Unlimited access to support services such as childcare, transportation, and counseling.
Sexual harassment occurs more frequently in nontraditional work environments
Women in non-traditional jobs may face greater sexual harassment than other workers. This can happen in several ways and makes it more difficult for women to succeed at their jobs:
Women entering previously all-male environments are not treated as "one of the crew; but instead may be subjected to increased foul language or unwelcome sexual conduct.
Male supervisors or coworkers may resent that women are in their work place and use sexually harassing behavior to demean them.
How can the union help?
Make sure state and federal laws are followed to ensure that women have equal access to jobs.
Prevent sexual harassment by educating the members and supervisors about sexual harassment, and negotiating anti-sexual harassment language in your collective bargaining agreement. This will help create a climate of respect in the work place in which it is clear that sexual harassment will not be tolerated.
Include effective job posting and bidding language in your collective bargaining agreement to give every one the opportunity to bid on all available jobs. Also, include provisions for educational assistance and job training.
Organize a Women's Committee or other group within the local to give women a place to address specific issues affecting women in nontraditional jobs.
Chicago men react to workplace harassment & assault
These union men were handed a sheet of paper with a real story in the real words of a woman...and told to read it. No warning. No rehearsal. They knew that it was going to be about sexual harassment in hotels and casinos. But no one told them they were supposed to say. Watch their genuine reactions to the stories of housekeepers and waitresses.A
February 24, 2018 - "Day of Action" - Philadelphia
Thousands of people rallied at the Thomas Paine Plaza in Center City Philadelphia as part of National Working People’s Day of Action and the Penn Fed contributed with a sizable presence including members of our newly organized woman’s Caucus. Workers and concerned citizens in other cities across our great nation held their own rallies and our united voice echoed.
The attendees in Philly, represented all walks of life, from labor unions, women’s and civil rights groups to faith based groups, all with the goal of calling an end to policies that rig the economy and political system against working people.
The goal is to build on a portion of the legacy of Doctor Martin Luther King Jr, when he supported striking sanitation workers in Memphis, Tennessee in 1968.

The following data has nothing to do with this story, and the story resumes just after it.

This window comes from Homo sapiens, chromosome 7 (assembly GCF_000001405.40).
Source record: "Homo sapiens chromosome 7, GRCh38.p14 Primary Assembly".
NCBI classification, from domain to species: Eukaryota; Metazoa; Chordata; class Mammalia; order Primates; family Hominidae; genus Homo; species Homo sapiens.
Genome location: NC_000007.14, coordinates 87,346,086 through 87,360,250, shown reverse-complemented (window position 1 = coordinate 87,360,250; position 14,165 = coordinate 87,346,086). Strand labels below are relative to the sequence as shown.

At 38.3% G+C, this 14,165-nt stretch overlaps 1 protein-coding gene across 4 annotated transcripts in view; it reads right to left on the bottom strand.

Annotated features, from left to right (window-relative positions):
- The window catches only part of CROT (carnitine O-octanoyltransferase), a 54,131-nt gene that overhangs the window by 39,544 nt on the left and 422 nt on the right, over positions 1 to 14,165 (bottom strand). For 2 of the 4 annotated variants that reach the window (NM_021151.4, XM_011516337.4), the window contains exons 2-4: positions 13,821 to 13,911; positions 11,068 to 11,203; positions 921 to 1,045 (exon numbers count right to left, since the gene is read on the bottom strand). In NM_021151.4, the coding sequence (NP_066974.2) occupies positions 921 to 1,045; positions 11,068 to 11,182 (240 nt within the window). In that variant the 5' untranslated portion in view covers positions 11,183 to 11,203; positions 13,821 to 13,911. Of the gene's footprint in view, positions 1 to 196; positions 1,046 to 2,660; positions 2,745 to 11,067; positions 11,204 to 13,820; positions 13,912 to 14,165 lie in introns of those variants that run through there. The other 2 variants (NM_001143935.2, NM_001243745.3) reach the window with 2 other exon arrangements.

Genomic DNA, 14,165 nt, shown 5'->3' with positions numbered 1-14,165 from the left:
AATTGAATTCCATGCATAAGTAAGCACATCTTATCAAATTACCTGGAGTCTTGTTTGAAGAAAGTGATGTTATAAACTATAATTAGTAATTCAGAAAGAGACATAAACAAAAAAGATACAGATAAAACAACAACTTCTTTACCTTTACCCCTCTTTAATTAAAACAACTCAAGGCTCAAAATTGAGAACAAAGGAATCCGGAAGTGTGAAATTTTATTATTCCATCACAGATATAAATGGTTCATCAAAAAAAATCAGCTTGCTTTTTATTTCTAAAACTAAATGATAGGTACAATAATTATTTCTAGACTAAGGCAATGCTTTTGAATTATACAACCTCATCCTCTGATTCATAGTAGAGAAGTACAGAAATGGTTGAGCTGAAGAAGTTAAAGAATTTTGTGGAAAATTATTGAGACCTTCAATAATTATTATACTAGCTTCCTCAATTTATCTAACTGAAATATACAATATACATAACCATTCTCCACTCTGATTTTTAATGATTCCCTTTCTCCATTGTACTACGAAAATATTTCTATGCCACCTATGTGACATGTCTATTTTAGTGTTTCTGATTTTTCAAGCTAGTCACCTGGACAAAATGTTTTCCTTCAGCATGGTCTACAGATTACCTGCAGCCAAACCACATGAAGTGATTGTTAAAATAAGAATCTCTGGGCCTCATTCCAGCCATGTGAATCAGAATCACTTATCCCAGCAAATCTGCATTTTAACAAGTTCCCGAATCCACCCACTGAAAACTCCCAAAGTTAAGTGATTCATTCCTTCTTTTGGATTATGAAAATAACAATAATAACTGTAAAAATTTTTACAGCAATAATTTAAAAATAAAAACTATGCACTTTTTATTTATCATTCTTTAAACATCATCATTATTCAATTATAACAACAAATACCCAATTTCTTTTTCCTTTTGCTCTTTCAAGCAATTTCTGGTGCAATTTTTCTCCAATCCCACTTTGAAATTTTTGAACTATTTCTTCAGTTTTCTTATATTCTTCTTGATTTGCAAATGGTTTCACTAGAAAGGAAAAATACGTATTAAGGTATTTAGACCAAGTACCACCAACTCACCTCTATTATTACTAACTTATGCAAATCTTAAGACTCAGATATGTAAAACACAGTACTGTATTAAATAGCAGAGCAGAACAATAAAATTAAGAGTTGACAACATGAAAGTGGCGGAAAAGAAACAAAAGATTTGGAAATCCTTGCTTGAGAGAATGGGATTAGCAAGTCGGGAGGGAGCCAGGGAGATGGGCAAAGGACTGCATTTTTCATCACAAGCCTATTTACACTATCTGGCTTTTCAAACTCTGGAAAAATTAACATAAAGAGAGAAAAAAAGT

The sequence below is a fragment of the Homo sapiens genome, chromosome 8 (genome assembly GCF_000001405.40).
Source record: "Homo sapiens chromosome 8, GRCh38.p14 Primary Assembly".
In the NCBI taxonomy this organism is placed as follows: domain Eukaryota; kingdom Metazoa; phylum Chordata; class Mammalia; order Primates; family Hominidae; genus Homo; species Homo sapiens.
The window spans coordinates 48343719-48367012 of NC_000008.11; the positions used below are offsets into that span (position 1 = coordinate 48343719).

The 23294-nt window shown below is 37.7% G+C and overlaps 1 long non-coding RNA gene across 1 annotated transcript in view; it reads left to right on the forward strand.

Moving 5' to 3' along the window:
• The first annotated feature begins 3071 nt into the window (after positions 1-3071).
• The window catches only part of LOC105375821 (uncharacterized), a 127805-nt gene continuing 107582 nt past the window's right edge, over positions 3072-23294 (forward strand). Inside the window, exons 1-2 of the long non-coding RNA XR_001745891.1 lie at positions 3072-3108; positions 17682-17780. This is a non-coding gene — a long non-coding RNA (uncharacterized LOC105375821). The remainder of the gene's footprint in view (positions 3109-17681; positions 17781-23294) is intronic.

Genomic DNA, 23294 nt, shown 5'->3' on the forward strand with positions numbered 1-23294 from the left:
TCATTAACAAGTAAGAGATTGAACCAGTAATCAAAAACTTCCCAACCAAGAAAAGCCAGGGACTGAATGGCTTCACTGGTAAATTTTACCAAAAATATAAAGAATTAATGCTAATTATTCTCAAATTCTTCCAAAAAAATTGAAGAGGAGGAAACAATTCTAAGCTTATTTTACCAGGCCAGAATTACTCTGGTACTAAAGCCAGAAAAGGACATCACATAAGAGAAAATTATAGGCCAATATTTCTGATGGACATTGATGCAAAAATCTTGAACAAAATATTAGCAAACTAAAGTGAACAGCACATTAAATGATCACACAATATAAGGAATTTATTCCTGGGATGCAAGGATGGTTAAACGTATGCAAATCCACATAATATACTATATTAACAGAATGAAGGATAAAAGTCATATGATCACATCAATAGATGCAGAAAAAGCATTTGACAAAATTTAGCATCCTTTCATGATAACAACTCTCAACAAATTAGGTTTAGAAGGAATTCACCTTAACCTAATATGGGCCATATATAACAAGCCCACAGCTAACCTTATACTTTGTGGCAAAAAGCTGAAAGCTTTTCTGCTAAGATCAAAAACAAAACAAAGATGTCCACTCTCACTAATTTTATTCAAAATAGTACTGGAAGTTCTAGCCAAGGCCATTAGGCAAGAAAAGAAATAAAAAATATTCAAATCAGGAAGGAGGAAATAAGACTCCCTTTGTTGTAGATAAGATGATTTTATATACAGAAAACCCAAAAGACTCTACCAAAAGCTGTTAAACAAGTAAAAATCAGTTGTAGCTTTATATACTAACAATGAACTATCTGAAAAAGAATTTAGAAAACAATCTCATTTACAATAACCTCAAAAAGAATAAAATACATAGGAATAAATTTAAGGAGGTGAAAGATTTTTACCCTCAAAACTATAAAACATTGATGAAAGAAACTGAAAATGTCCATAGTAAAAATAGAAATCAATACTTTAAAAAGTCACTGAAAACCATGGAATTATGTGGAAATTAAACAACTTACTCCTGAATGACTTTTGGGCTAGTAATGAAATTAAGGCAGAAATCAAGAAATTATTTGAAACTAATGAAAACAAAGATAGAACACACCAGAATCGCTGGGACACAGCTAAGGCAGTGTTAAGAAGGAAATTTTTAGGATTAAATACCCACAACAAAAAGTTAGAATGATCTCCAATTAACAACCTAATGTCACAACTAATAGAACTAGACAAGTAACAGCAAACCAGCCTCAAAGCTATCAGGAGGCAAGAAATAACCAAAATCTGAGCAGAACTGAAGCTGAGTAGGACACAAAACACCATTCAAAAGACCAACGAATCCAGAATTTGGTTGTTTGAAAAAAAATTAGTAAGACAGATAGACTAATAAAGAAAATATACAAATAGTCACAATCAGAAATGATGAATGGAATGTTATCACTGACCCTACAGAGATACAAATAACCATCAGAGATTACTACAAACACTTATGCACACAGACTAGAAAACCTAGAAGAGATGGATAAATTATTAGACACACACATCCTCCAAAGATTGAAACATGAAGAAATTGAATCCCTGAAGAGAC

This rally came just days before the nation’s high court is scheduled to hear oral arguments on whether public sector employees should be compelled to pay fees to unions even if they don’t want to join them. The plaintiff in the case, Illinois resident Mark Janus, has argued that such fees — called “fair share” payments, which are generally less than member dues — violate his First Amendment rights because they force him to support organized labor.
Mayor Kenney was among the officials at the “Working People’s Day of Action,” telling the crowd at Thomas Paine Plaza that he was a “proud supporter of unions.”
“Whenever the rights of unions are threatened we need to fight back,” Kenney said. “And we will.
Labor supporters have argued that the fees prevent nonmembers from enjoying the benefits of collective bargaining without having to pay. Eliminating the fees could also have a crippling financial impact on workers’ unions across the country, which for years already have been battling decreasing membership rolls.
February 21, 2018 - Woman's Caucus meeting.
A Woman's Place In In Her Union
February 8, 2018 - Following is the resolution passed unanimously by the Pennsylvania Federation Joint Protective Board to formally endorse the formation of an independent women’s caucus within the ranks of the Federation and to provide logistical and material support to ensure its success.The Pennsylvania Federation adopted the mission statement written by our own Penn Fed sisters as the core of the resolution.Motion was moved by Vice Chairperson Steve Stearn and seconded by Executive Board member John McAteer.This resolution was adopted unanimously after much discussion. View Resolution here...
Women in Labor History - Zinn Education Project. The impact women have made in labor history is often missing from textbooks and the media despite the numerous roles women have played to organize, unionize, rally, document, and inspire workers—both men and women, children and adults, citizens and immigrants—to fight for justice. From championing better workplace conditions to cutting back the 12-hour day to demanding equal pay across racial lines, these are just a few of the women who have contributed to the labor movement. Read More…
The Feminist Case For Single Payer | by Natalie Shure | It's Time to take healthcare away from bosses and spouses | In the spring of 1969, a dozen feminists gathered at a women’s conference in Boston and came to a sober conclusion: their encounters with the United States health-care system had been overwhelmingly negative. They felt unsettled by doctors, alienated from their bodies, grifted by fees, and altogether powerless to navigate an industry they believed objectified them just as popular culture did. Read More...
This guide provides a step-by-step introduction to forming women’s committees in unions and in other worker-centered organizations. Meeting the challenges involved in organizing co-workers with a comprehensive plan and a determination to succeed in meeting the goals of the mission is what organizing is all about. Read More...
Sexual Harrassment Fact Sheet - Sexual harassment is a form of sex discrimination. As a result, when it occurs on the job it violates the laws against sex discrimination in the workplace, including Title VII of the Civil Rights Act of 1964.